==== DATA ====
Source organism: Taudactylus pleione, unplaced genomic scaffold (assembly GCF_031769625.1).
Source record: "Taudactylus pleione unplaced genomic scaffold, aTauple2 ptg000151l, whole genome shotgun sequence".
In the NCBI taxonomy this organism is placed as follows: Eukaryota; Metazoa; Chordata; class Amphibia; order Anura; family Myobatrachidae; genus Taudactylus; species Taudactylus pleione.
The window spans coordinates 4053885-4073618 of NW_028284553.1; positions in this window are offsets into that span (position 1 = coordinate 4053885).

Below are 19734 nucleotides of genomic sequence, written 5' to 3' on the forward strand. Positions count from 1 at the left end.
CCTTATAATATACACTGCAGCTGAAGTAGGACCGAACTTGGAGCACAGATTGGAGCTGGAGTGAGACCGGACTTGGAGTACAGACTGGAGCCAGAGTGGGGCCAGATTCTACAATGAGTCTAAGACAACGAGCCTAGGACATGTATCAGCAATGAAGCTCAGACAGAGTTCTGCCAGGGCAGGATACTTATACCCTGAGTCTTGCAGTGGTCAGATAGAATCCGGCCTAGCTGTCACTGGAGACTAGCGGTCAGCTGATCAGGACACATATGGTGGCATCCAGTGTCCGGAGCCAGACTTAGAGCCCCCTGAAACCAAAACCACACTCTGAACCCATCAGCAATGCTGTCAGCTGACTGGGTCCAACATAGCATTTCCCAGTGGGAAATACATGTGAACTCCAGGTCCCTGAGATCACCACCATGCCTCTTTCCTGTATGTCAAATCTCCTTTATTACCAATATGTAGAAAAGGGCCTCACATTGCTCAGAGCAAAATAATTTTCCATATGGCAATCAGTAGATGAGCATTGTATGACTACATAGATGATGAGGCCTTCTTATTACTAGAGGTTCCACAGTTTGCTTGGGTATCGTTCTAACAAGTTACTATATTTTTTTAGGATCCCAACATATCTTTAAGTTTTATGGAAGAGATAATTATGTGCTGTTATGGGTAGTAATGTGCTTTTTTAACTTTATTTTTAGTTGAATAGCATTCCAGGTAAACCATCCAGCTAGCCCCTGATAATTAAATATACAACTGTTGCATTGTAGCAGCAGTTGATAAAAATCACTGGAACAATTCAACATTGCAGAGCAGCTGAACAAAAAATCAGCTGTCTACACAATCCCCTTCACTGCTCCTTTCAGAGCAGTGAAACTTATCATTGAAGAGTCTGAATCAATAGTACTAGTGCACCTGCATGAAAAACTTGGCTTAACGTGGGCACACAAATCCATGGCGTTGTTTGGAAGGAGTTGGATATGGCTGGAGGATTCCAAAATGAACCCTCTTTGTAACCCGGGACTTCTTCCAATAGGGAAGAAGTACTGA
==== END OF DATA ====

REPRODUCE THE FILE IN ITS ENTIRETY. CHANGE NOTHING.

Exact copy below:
Source organism: Taudactylus pleione, unplaced genomic scaffold (assembly GCF_031769625.1).
Source record: "Taudactylus pleione unplaced genomic scaffold, aTauple2 ptg000151l, whole genome shotgun sequence".
In the NCBI taxonomy this organism is placed as follows: Eukaryota; Metazoa; Chordata; class Amphibia; order Anura; family Myobatrachidae; genus Taudactylus; species Taudactylus pleione.
The window spans coordinates 4053885-4073618 of NW_028284553.1; positions in this window are offsets into that span (position 1 = coordinate 4053885).

Below are 19734 nucleotides of genomic sequence, written 5' to 3' on the forward strand. Positions count from 1 at the left end.
CCTTATAATATACACTGCAGCTGAAGTAGGACCGAACTTGGAGCACAGATTGGAGCTGGAGTGAGACCGGACTTGGAGTACAGACTGGAGCCAGAGTGGGGCCAGATTCTACAATGAGTCTAAGACAACGAGCCTAGGACATGTATCAGCAATGAAGCTCAGACAGAGTTCTGCCAGGGCAGGATACTTATACCCTGAGTCTTGCAGTGGTCAGATAGAATCCGGCCTAGCTGTCACTGGAGACTAGCGGTCAGCTGATCAGGACACATATGGTGGCATCCAGTGTCCGGAGCCAGACTTAGAGCCCCCTGAAACCAAAACCACACTCTGAACCCATCAGCAATGCTGTCAGCTGACTGGGTCCAACATAGCATTTCCCAGTGGGAAATACATGTGAACTCCAGGTCCCTGAGATCACCACCATGCCTCTTTCCTGTATGTCAAATCTCCTTTATTACCAATATGTAGAAAAGGGCCTCACATTGCTCAGAGCAAAATAATTTTCCATATGGCAATCAGTAGATGAGCATTGTATGACTACATAGATGATGAGGCCTTCTTATTACTAGAGGTTCCACAGTTTGCTTGGGTATCGTTCTAACAAGTTACTATATTTTTTTAGGATCCCAACATATCTTTAAGTTTTATGGAAGAGATAATTATGTGCTGTTATGGGTAGTAATGTGCTTTTTTAACTTTATTTTTAGTTGAATAGCATTCCAGGTAAACCATCCAGCTAGCCCCTGATAATTAAATATACAACTGTTGCATTGTAGCAGCAGTTGATAAAAATCACTGGAACAATTCAACATTGCAGAGCAGCTGAACAAAAAATCAGCTGTCTACACAATCCCCTTCACTGCTCCTTTCAGAGCAGTGAAACTTATCATTGAAGAGTCTGAATCAATAGTACTAGTGCACCTGCATGAAAAACTTGGCTTAACGTGGGCACACAAATCCATGGCGTTGTTTGGAAGGAGTTGGATATGGCTGGAGGATTCCAAAATGAACCCTCTTTGTAACCCGGGACTTCTTCCAATAGGGAAGAAGTACTGA